–Originally published on FWB21 January 29, 2013–
What do you do when bad things happen, or difficult times come, or a door seems to be closing? Do you stubbornly push through? Do you break down and give up? How do you discern the will of God when everything seems to be going wrong? Is it even possible to know?
This week in our trek through I Thessalonians, we read 2:17-18 and compared it with Acts 16:6-8. In one instance, it is very clear that Satan was the one hindering Paul and his companions, and in another instance it was clearly the Holy Spirit. How on earth did they know the difference? Better yet, how on earth are we supposed to discern the difference when trials come today?
We listed a number of actions believers should take when faced with perplexing circumstances:
1. Pray. Talk to God about it. Take your cares to Him and make your petitions known. Ask for wisdom and discernment.
2. Read scripture. Allow God to speak to you through His Word. It is alive and powerful and will keep you from erring in judgment.
3. Seek godly counsel. Search out mature believers and ask for their input.
4. Examine yourself. Check your own motivations, search your heart for sin, and consider whether pride may be keeping you from seeing things clearly. Humble yourself before God and ask Him to open your eyes and to show you any sin you need to deal with. He will be faithful to do it.
5. Look at God’s past actions. Hindsight is 20/20. Look back at a time–in either your own life or in scripture–when you know clearly that God was working, or that Satan was hindering. See any patterns that shed light on your current circumstances?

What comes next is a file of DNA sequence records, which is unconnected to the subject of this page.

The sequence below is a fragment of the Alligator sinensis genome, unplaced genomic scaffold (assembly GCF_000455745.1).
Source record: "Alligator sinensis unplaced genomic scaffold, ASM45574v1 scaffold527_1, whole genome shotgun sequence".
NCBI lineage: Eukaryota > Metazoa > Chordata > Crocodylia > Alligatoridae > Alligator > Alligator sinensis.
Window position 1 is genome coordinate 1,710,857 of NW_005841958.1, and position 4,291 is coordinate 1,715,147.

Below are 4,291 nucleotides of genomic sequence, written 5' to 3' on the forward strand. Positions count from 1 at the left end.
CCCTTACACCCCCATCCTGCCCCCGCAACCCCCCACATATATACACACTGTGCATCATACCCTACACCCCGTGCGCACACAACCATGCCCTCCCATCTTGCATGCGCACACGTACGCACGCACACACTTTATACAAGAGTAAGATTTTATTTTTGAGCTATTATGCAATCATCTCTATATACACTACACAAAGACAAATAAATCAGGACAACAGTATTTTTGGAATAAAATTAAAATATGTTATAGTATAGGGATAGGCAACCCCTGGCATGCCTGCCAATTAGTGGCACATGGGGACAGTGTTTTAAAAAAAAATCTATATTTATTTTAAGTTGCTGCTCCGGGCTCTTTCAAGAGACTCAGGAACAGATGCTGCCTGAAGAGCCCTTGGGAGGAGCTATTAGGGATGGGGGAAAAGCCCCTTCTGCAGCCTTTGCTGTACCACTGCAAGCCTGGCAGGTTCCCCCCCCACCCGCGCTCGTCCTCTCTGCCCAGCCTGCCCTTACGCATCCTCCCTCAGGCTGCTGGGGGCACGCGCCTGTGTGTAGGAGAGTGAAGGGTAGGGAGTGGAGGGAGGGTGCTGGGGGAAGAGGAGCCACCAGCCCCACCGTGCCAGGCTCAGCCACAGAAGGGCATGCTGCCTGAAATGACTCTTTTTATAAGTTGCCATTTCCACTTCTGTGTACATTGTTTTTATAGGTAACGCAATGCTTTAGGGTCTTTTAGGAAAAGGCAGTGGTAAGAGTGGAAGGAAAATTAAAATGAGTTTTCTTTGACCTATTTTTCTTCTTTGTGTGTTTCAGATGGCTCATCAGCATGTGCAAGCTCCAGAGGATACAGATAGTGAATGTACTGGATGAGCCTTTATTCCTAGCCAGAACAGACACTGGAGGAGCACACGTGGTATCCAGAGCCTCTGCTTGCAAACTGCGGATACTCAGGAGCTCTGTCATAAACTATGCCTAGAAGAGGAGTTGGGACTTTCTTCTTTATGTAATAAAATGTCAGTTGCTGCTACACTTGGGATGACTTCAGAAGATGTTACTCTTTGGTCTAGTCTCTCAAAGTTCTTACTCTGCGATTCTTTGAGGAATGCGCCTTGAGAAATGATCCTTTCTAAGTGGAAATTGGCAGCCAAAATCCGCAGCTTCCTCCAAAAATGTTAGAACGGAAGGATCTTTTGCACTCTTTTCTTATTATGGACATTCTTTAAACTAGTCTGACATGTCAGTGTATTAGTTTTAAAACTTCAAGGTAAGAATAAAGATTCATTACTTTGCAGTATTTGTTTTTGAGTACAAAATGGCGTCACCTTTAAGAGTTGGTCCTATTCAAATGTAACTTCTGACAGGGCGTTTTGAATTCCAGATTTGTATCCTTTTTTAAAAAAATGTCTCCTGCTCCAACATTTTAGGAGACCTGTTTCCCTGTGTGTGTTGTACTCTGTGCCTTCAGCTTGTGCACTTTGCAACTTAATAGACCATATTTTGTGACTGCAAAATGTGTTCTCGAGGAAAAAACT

6. ABIDE IN CHRIST. Most importantly, keep close in your relationship with Christ. Walk in the Spirit. There is no better way to hear His voice clearly than to abide in Him. That relationship is key to discerning truth and wisdom in the midst of difficulty. Even when you do not have the answers, you will still have Him. And He is all you need.
Another thing we discussed is the nature of God versus the nature of Satan. God draws us to Himself, gives us peace when we’re in His presence, builds His kingdom, edifies the body of Christ, purifies us, and brings order to chaos. Satan, on the other hand, tries to destroy the good things God does, makes chaos, and seeks to cause fear, discouragement, and angst. He has no greater pleasure than to draw us away from God. The only way we win–the only way to overcome–is to abide in Christ. To stand firm in faith.
We may never understand in this life why such things happen to us. But it’s good to remember that in Job’s case, both Satan and God were at work. And God is the one with all power and ultimate control. So whatever the circumstance, let us draw near to the throne of grace that we may receive mercy and grace to help in a time of need.